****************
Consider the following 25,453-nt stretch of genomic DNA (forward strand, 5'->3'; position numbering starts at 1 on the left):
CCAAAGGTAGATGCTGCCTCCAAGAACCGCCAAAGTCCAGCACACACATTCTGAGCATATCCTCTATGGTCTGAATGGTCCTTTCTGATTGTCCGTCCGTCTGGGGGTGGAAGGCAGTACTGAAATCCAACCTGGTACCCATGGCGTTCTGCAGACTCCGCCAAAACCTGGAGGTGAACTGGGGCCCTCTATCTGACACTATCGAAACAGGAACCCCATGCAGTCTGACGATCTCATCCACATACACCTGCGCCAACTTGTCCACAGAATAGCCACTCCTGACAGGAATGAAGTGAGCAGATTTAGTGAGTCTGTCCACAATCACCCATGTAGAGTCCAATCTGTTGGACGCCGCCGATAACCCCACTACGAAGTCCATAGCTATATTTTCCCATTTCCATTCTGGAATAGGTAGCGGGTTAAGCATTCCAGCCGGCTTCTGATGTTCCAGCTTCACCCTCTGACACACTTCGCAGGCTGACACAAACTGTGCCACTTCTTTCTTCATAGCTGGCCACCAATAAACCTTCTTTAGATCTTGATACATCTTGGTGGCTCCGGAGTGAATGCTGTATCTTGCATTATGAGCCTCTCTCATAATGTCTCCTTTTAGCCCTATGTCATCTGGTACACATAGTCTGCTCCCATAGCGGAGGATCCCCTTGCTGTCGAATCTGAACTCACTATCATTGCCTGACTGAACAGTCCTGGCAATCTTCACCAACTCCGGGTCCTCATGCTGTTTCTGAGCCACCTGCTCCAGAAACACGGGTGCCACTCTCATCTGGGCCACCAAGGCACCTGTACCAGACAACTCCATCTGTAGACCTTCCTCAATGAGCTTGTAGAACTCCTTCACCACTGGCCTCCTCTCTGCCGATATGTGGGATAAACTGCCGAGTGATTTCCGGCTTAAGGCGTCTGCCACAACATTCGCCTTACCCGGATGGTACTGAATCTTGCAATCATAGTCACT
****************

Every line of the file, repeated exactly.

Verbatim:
Consider the following 25,453-nt stretch of genomic DNA (forward strand, 5'->3'; position numbering starts at 1 on the left):
CCAAAGGTAGATGCTGCCTCCAAGAACCGCCAAAGTCCAGCACACACATTCTGAGCATATCCTCTATGGTCTGAATGGTCCTTTCTGATTGTCCGTCCGTCTGGGGGTGGAAGGCAGTACTGAAATCCAACCTGGTACCCATGGCGTTCTGCAGACTCCGCCAAAACCTGGAGGTGAACTGGGGCCCTCTATCTGACACTATCGAAACAGGAACCCCATGCAGTCTGACGATCTCATCCACATACACCTGCGCCAACTTGTCCACAGAATAGCCACTCCTGACAGGAATGAAGTGAGCAGATTTAGTGAGTCTGTCCACAATCACCCATGTAGAGTCCAATCTGTTGGACGCCGCCGATAACCCCACTACGAAGTCCATAGCTATATTTTCCCATTTCCATTCTGGAATAGGTAGCGGGTTAAGCATTCCAGCCGGCTTCTGATGTTCCAGCTTCACCCTCTGACACACTTCGCAGGCTGACACAAACTGTGCCACTTCTTTCTTCATAGCTGGCCACCAATAAACCTTCTTTAGATCTTGATACATCTTGGTGGCTCCGGAGTGAATGCTGTATCTTGCATTATGAGCCTCTCTCATAATGTCTCCTTTTAGCCCTATGTCATCTGGTACACATAGTCTGCTCCCATAGCGGAGGATCCCCTTGCTGTCGAATCTGAACTCACTATCATTGCCTGACTGAACAGTCCTGGCAATCTTCACCAACTCCGGGTCCTCATGCTGTTTCTGAGCCACCTGCTCCAGAAACACGGGTGCCACTCTCATCTGGGCCACCAAGGCACCTGTACCAGACAACTCCATCTGTAGACCTTCCTCAATGAGCTTGTAGAACTCCTTCACCACTGGCCTCCTCTCTGCCGATATGTGGGATAAACTGCCGAGTGATTTCCGGCTTAAGGCGTCTGCCACAACATTCGCCTTACCCGGATGGTACTGAATCTTGCAATCATAGTCACT